A few days ago, a young lady I know showed me her organization’s many ‘perks’ launched recently to ensure employee well-being. I was impressed. She could purchase a Fitbit or a sleep-well pillow; take meditation classes or buy a unique gratitude journal; order an ergonomic chair, and if required, a stand-up desk. I asked her what she was planning to do – to which she replied that she was going to take advantage of the offer. But, after a brief pause when I could see her face frown in thought, she asked me, “Is well-being a ‘perk’?” She said that she felt that well-being should be seen not as a perk but as a responsibility of an organization. I agreed with her.
Well-being has been receiving a lot of attention since the pandemic. As employees bore the disruption to their lives and work, issues relating to well-being shot up. Work-family conflict, stress levels, and other tensions, uncertainty, instability, and insecurities have added to many employees feeling low. Further, recovery options are reduced as people cannot go out, vacation, entertain – all ways to recuperate and replenish one’s energy. The home, which once used to be restorative in its function, has now become a workplace.
Well intentioned entrepreneurs have jumped in to offer quick-fixes to address the well-being imbalance. Sleeping better (a special pillow helps, as does the sleep app), exercising more, mindfulness breaks (there is an app to set such breaks in advance) are helpful ‘new’ interventions that can aid you in the well-being. In fact, workplace wellness programs are part of a $8 billion industry. I have tried many of these, and unfortunately, contrary to the sales pitch, I find my sense of well-being only takes a further beating! On any given day, I find myself sleeping less than my eight hours, not exercising for the 10000 steps, or not taking my preset mindfulness breaks as my calls inevitably run over. At the end of the day, when I total up my attempts at ‘being well,’ I fall far short of my goals, triggering a new kind of stress, for which I have not yet discovered an app!
While science shows clear evidence of how well-being positively impacts workplace performance, the popular approach to well-being these days is not adequate. There’s nothing wrong in trying to better one’s physical and mental health. But the medicalization of the phenomenon has resulted in well-being being seen as a solution to distress and dysfunction to be ‘treated’ with apps, counseling, and other props. These narrow confines that we are being boxed into by commercially oriented well-being solutions do not do justice to the concept. Beware of well-being pills offered as a cure!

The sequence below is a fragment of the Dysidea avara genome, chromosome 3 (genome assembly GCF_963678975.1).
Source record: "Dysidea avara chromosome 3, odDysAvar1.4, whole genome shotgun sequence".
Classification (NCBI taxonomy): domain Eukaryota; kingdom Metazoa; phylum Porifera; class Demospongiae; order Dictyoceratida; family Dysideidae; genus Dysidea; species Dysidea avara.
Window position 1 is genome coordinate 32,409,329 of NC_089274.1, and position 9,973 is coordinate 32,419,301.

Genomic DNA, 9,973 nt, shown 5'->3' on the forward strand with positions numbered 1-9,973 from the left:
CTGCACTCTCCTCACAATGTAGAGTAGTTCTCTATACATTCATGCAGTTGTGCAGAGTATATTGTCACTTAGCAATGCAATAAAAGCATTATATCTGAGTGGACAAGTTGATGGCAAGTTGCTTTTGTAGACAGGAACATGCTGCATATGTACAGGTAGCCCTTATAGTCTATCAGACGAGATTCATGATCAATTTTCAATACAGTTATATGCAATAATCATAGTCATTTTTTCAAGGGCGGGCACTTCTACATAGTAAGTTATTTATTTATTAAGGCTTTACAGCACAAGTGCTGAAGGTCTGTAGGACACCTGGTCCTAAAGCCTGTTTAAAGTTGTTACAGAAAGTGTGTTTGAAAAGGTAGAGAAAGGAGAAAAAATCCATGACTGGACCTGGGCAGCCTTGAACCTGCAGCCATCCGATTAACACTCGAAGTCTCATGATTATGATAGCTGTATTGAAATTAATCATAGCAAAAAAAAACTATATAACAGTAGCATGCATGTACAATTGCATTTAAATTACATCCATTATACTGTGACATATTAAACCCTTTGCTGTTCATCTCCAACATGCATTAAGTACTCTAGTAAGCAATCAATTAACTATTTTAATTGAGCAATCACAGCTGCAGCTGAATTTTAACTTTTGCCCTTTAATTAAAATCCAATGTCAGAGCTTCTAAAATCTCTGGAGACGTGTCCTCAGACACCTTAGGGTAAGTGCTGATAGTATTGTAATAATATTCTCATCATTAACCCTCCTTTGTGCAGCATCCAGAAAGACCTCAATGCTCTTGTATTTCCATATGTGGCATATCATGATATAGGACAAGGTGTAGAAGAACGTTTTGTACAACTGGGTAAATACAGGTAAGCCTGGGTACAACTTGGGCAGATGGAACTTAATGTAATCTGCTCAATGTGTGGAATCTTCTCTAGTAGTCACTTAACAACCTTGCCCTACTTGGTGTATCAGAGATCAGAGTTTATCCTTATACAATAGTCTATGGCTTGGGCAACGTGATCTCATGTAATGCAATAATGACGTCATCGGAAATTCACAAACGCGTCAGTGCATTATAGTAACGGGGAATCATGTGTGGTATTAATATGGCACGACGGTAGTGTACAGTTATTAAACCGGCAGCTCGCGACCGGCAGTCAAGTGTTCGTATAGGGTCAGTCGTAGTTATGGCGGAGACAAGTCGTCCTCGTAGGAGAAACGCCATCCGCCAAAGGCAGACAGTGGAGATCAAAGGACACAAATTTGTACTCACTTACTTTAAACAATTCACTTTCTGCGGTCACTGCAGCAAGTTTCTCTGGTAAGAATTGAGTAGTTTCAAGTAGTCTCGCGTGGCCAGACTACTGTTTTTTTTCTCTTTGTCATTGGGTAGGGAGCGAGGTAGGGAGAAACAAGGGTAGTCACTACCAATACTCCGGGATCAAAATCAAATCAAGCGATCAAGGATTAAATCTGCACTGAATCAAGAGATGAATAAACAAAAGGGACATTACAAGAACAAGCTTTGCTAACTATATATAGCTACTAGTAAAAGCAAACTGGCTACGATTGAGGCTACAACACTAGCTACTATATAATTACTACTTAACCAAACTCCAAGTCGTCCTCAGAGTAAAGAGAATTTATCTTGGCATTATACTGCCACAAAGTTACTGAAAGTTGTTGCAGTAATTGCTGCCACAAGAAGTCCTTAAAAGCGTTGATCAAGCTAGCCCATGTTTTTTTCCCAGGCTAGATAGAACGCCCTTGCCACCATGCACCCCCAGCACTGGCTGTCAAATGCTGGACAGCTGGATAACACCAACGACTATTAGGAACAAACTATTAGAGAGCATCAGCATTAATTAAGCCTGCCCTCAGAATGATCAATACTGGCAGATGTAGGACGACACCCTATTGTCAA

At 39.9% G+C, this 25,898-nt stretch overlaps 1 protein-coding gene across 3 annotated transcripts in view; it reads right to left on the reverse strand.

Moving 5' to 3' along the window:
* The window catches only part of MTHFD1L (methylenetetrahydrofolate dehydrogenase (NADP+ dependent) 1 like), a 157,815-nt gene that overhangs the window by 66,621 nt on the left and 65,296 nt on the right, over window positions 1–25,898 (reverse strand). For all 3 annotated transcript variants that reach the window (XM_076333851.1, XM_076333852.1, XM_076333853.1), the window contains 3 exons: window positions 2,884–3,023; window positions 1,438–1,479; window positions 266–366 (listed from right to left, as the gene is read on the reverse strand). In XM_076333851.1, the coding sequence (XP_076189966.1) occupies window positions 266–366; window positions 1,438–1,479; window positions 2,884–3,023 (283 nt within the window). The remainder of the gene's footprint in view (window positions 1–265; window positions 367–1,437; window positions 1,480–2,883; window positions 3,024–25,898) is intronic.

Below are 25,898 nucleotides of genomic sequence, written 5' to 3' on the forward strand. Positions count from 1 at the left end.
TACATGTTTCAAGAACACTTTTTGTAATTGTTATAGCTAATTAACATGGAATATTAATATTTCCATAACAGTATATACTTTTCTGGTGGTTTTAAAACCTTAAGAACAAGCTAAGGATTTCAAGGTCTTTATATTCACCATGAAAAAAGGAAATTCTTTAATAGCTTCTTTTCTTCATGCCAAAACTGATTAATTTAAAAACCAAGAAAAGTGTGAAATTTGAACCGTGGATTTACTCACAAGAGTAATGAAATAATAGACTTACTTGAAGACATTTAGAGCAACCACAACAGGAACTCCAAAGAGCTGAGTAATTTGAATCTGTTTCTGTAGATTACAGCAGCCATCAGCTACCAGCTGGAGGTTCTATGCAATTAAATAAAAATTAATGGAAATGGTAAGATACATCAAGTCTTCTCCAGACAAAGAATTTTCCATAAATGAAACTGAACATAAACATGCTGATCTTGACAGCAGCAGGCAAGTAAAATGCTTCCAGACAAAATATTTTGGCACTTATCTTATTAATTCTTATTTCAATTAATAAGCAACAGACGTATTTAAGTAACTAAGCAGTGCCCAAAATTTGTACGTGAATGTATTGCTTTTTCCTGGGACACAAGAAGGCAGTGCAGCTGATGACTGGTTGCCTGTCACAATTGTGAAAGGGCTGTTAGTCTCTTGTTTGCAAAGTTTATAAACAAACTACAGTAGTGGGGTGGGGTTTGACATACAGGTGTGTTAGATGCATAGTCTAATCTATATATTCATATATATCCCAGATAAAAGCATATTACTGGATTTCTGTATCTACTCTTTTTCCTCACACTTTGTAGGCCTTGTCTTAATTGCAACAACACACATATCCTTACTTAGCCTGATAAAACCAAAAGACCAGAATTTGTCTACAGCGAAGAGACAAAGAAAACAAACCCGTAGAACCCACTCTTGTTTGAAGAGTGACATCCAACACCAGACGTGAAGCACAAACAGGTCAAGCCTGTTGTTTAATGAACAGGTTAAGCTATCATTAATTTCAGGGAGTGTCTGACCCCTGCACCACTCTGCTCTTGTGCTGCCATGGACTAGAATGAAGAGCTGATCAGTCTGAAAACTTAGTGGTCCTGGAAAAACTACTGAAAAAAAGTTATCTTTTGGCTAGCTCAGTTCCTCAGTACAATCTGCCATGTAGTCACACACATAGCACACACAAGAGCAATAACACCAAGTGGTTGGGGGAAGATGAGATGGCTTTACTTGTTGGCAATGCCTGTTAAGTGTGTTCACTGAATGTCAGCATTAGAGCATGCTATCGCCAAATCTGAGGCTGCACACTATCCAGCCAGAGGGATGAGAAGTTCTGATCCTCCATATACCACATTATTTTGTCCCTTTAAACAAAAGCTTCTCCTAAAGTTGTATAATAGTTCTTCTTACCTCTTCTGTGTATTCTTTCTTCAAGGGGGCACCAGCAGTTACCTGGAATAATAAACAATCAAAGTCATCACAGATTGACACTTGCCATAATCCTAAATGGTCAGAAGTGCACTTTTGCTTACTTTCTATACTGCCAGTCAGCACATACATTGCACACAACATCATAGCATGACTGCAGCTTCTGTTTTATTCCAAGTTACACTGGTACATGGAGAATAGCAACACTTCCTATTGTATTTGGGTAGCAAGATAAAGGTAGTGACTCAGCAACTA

Then, what exactly is well-being? Well-being is a state of being that every individual aspires to, not a solution. It arises as a consequence of the right actions – it isn’t an action in itself. The net positive effect when we bring in the best version of ourselves is well-being. Mark the words ‘net positive.’ This implies that there will be challenges, distress, dysfunctionalities, and headwinds that we do not control – as humans, we cannot do away with those. Instead, well-being happens despite those limitations when we can transcend them and craft a journey that results in, yes, a net positive. It is an individual construct – where every person defines it within their context, opportunities, and limitations.
Well-being as a quality-of-life construct is only part of the equation; equally important is the quality-of-work equation. The two together make-up well-being. Most of the interventions organizations proffer center around quality of life and health and do not reflect work quality changes. A toxic boss does more damage to your sleep than a lousy pillow. An organizational culture that treats you as a mere instrument increases your stress levels as much as a lack of exercise. While I have no objections to Fitbits, ergonomic chairs, and stand-up desks (and free counseling sessions to shake off a toxic boss), these are necessary but insufficient aspects of addressing well-being.